“Small lies matter, even about yearbooks,” Comey tweeted then.
In his op-ed, Comey also said FBI agents could bring out new information — even from people who have previously submitted statements via lawyers — because “it is a very different thing to sit across from two FBI special agents and answer their relentless questions.”
Comey was probably referring there to Mark Judge, Kavanaugh’s high school friend whom Ford said was in the room when the alleged assault occurred. Judge was not subpoenaed to testify before the Senate Judiciary Committee.
Comey suggested that that could change if FBI agents speak to previously elusive potential witnesses such as Judge, whom Washington Post reporters found holed up last week in a beach house in Delaware.
“Once they start interviewing, every witness knows the consequences,” Comey wrote. “Of course, the bureau won’t have subpoena power, only the ability to knock on doors and ask questions. But most people will speak to them. Refusal to do so is its own kind of statement.”
Comey’s op-ed also contained some of his sharpest criticism yet of President Trump, who abruptly fired Comey as director of the FBI last May:
We live in a world where the president routinely attacks the F.B.I. because he fears its work. He calls for his enemies to be prosecuted and his friends freed. We also live in a world where a sitting federal judge channels the president by shouting attacks at the Senate committee considering his nomination and demanding to know if a respected senator has ever passed out from drinking. We live in a world where the president is an accused serial abuser of women, who was caught on tape bragging about his ability to assault women and now likens the accusations against his nominee to the many “false” accusations against him.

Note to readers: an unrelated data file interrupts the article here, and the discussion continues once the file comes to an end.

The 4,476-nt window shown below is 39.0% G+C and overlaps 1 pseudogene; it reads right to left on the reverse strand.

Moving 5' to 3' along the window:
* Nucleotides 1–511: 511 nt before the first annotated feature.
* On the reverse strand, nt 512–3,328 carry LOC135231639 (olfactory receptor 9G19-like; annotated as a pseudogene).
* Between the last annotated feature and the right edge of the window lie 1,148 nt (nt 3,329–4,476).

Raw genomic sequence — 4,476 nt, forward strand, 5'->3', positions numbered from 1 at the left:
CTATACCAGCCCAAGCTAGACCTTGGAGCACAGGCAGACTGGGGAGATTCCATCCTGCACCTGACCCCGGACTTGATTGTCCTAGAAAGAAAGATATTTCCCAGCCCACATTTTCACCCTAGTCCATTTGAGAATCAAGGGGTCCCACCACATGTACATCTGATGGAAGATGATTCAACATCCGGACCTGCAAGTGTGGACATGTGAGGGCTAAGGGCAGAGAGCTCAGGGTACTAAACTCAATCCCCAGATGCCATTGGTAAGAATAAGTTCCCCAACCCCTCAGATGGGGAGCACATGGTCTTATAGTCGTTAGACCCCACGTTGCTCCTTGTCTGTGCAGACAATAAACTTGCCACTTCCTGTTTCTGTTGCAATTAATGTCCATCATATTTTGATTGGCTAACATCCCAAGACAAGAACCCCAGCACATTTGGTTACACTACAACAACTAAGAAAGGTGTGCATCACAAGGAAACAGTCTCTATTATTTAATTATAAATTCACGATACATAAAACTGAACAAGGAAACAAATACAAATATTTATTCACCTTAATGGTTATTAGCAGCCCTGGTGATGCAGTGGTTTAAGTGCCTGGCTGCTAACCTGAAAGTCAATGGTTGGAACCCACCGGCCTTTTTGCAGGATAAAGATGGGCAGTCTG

“Most disturbingly,” Comey continued, “we live in a world where millions of Republicans and their representatives think nearly everything in the previous paragraph is O.K.”
Comey, a longtime registered Republican, revealed earlier this year he had left the party because of the direction it had taken under Trump.
Ultimately, whatever FBI agents find, Comey said it is likely that both Republicans and Democrats will be angry at the agency. It was “idiotic to put a shot clock on the FBI,” he wrote.
“If truth were the only goal, there would be no clock, and the investigation wouldn’t have been sought after the Senate Judiciary Committee already endorsed the nominee,” he wrote. “Instead, it seems that the Republican goal is to be able to say there was an investigation and it didn’t change their view, while the Democrats hope for incriminating evidence to derail the nominee.”
That wasn’t necessarily a bad place to be, he concluded.
“As strange as it sounds, there is freedom in being totally screwed. Agents can just do their work. Find facts. Speak truth to power,” Comey wrote. “Despite all the lies and all the attacks, there really are people who just want to figure out what’s true. The F.B.I. is full of them.”